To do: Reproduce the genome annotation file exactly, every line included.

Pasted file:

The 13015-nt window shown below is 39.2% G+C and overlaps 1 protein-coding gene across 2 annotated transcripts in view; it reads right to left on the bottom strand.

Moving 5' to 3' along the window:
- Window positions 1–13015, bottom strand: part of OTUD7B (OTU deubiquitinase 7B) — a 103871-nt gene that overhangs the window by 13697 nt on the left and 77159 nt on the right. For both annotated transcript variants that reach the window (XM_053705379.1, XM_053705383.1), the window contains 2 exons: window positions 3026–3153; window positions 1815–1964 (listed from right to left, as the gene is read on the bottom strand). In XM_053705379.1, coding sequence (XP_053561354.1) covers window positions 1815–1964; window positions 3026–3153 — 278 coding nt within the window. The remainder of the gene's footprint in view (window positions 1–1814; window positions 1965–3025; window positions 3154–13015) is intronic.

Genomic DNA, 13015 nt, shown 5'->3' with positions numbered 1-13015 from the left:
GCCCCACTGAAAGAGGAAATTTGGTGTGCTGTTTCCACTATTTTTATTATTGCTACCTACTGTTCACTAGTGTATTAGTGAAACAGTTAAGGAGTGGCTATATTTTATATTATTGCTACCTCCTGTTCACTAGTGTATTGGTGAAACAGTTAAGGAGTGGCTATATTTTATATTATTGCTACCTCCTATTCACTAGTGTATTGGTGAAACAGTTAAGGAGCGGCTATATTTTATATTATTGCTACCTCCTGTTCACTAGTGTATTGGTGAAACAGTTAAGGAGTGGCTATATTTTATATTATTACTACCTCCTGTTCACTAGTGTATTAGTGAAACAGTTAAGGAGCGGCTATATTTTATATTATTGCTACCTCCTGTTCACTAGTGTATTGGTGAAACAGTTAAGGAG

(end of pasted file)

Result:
The 13015-nt window shown below is 39.2% G+C and overlaps 1 protein-coding gene across 2 annotated transcripts in view; it reads right to left on the bottom strand.

Moving 5' to 3' along the window:
- Window positions 1–13015, bottom strand: part of OTUD7B (OTU deubiquitinase 7B) — a 103871-nt gene that overhangs the window by 13697 nt on the left and 77159 nt on the right. For both annotated transcript variants that reach the window (XM_053705379.1, XM_053705383.1), the window contains 2 exons: window positions 3026–3153; window positions 1815–1964 (listed from right to left, as the gene is read on the bottom strand). In XM_053705379.1, coding sequence (XP_053561354.1) covers window positions 1815–1964; window positions 3026–3153 — 278 coding nt within the window. The remainder of the gene's footprint in view (window positions 1–1814; window positions 1965–3025; window positions 3154–13015) is intronic.

Genomic DNA, 13015 nt, shown 5'->3' with positions numbered 1-13015 from the left:
GCCCCACTGAAAGAGGAAATTTGGTGTGCTGTTTCCACTATTTTTATTATTGCTACCTACTGTTCACTAGTGTATTAGTGAAACAGTTAAGGAGTGGCTATATTTTATATTATTGCTACCTCCTGTTCACTAGTGTATTGGTGAAACAGTTAAGGAGTGGCTATATTTTATATTATTGCTACCTCCTATTCACTAGTGTATTGGTGAAACAGTTAAGGAGCGGCTATATTTTATATTATTGCTACCTCCTGTTCACTAGTGTATTGGTGAAACAGTTAAGGAGTGGCTATATTTTATATTATTACTACCTCCTGTTCACTAGTGTATTAGTGAAACAGTTAAGGAGCGGCTATATTTTATATTATTGCTACCTCCTGTTCACTAGTGTATTGGTGAAACAGTTAAGGAG